In the absence of major central bank announcements, the monthly US employment report and non-farm payrolls tops the list of economic data releases this week.
Several of the reports published during the week are updates, or revisions, to flash estimates announced earlier in the month, but there’s enough original data to make it interesting.
And set in the context of what we learned at Jackson Hole, the data could be indicative of the central bank policy meetings to come later in September.
US non-farm payrolls
Last month’s data for July surprised on the upside, with 209,000 new jobs created in the US, with the biggest gains coming in food and beverage services, professional and business services and healthcare.
Survey evidence leading up to the last labour market report, such as ISM purchasing manager data, suggested employment had cooled so investors will be wary of downward revisions to the July figure.
The average number of monthly jobs created this year is running at 184,000 and that is just about where the consensus lies for job creation in Friday’s report on August’s labour market.
Annual average hourly earnings growth is expected to remain near July’s level of 2.5%, while the unemployment rate is seen holding at a 16-year low of 4.3%.
US inflation – Fed style
Personal consumption expenditure (PCE) is the Federal Reserve’s preferred measure of inflation and has traditionally undershot consumer prices (CPI), and still does.
That can come as a relief when you’re dealing with above target inflation, but stubbornly low inflation causes certain policy dilemmas – particularly when interrupting a cycle of rate increases.
With signs that economic growth is beginning to slow a little, the low rate of inflation means the Fed is under less pressure to maintain its current cycle of rate hikes. It wouldn’t want to risk stifling growth with unnecessary rate increases.
However, the Fed could soon find itself behind the curve if it doesn’t persist with its policy schedule and inflation were to suddenly pick up.
With the dollar sitting 9.5% down on the year on a trade-weighted basis, import costs are high and inflationary pressures must be building somewhere in the supply chain.
“The Fed will want to get ahead of this inflationary pressure and a more hawkish sentiment will likely become apparent over the next few months,” says Freya Beamish at Pantheon Macroeconomics.
Headline CPI reached an annual 1.8% in June, while headline PCE stood at just 1.4% in the same month. Analysts believe that PCE will edge up to an annual rate of 1.5% in July.
UK Nationwide house prices
There’s little data of note in the first half of the week from the UK as economists return from Monday’s public holiday.
Housing market data and lending statistics published on Wednesday are the first set of major data releases and homeowners and property investors will be watching the Nationwide House Price index with a keen eye.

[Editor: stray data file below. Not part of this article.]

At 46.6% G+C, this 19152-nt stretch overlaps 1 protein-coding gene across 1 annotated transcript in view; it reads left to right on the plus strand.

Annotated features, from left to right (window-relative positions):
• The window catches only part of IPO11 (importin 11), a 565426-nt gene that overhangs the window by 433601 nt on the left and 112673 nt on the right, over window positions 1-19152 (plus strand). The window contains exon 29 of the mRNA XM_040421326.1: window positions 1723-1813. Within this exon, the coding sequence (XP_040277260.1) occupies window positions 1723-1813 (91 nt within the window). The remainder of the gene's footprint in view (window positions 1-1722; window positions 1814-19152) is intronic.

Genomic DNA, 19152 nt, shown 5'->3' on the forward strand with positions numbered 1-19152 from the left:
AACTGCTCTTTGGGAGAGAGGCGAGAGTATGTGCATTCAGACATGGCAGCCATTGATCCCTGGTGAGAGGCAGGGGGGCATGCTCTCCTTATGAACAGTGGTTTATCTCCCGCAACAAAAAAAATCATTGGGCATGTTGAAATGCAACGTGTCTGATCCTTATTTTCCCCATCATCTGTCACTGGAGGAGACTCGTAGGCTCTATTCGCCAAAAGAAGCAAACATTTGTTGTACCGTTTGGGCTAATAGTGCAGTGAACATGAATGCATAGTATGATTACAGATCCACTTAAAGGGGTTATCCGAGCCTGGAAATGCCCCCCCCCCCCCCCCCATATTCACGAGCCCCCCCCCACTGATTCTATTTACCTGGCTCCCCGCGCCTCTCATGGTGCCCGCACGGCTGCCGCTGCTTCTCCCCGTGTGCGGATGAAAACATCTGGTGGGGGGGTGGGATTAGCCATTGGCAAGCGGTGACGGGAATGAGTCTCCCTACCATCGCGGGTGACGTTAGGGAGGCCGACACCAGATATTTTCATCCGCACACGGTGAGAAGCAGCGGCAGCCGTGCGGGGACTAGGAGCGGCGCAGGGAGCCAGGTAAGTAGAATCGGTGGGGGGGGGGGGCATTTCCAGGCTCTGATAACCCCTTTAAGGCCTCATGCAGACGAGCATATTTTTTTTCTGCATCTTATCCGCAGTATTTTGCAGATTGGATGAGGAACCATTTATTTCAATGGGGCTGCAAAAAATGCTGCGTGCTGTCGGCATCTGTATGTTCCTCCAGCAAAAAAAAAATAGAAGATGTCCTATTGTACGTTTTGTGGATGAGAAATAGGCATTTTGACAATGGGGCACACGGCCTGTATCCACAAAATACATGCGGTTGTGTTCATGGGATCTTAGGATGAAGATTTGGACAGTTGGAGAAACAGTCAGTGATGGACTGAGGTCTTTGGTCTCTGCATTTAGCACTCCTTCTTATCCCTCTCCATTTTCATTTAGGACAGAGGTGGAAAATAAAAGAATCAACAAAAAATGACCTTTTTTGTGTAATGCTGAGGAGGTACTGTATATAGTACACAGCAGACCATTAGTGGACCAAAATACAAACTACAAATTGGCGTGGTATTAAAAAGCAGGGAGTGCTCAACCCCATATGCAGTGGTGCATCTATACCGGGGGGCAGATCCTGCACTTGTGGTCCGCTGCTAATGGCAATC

The UK property market is losing some steam. China’s clampdown on overseas property investment could have some future impact, but for now the declines are small.
In July, Nationwide reported annual house price growth of 2.9%, down from 3.1% in the previous month.
There is some support from a dwindling supply of homes on the market, the report added, but squeezed household budgets are likely to keep housing market activity subdued.
Halifax’s similar survey for July reported annual growth of 2.1%, down from June’s 2.6%, while the Rightmove survey for August put growth at 3.1%, up from July’s 2.8%.
Analysts expect Nationwide’s August survey to show annual price growth of about 2.8%.
Meanwhile, mortgage approvals are also falling. Seen as a leading indicator to house price growth, monthly approvals slipped to 64,684 in June, from 65,109 in the previous month.
Analysts expect July’s level to have dipped further, to around 64,000.
US manufacturing survey – ISM
Supply managers in the US manufacturing sector give their appraisal of business activity growth during August on Friday.
The Institute for Supply Management’s (ISM) July report showed the ISM index – the US version of European PMI indexes – eased to 56.3 from 57.8 in the prior month.
While this continues to signify strong growth – a number above 50 indicates expanding business activity – the rate of growth is easing as the pace of orders, employment and production slows.
Analysts forecast the August ISM index to dip further to 56.2.
US growth revision
A slight upward revision to annual US gross domestic product is expected on Wednesday, when the Bureau of Economic Analysis presents its updated figures on second quarter growth.
Previously, the flash estimate calculated annual growth in second quarter at 2.6%, but analysts believe with more information available on demand and government spending, that it will be revised up to 2.7%.
Best of the rest
The Bank of England publishes data on net lending and consumer credit on Wednesday, while on Friday, the IHS Markit manufacturing PMI is expected to tick lower again in August after rising for the first time in three months in July.
On Thursday, the eurozone unemployment rate for July is expected to fall from its current level of 9.1% as surveys and hard data in recent weeks have indicated rising robustness in the bloc’s economy.
Eurozone inflation data are also published on Thursday and the consumer price index is expected to tick a little higher from July’s headline annual rate of 1.3%.
The earnings calendar slows further this week and in the US, Barnes and Noble report quarterly results on Wednesday and Campbell’s Soup on Thursday.
In the UK, Bunzl reports on Tuesday, Petrofac on Wednesday and on Thursday are quarterlies from Hays, Ladbrokes Coral Group and the Restaurant Group.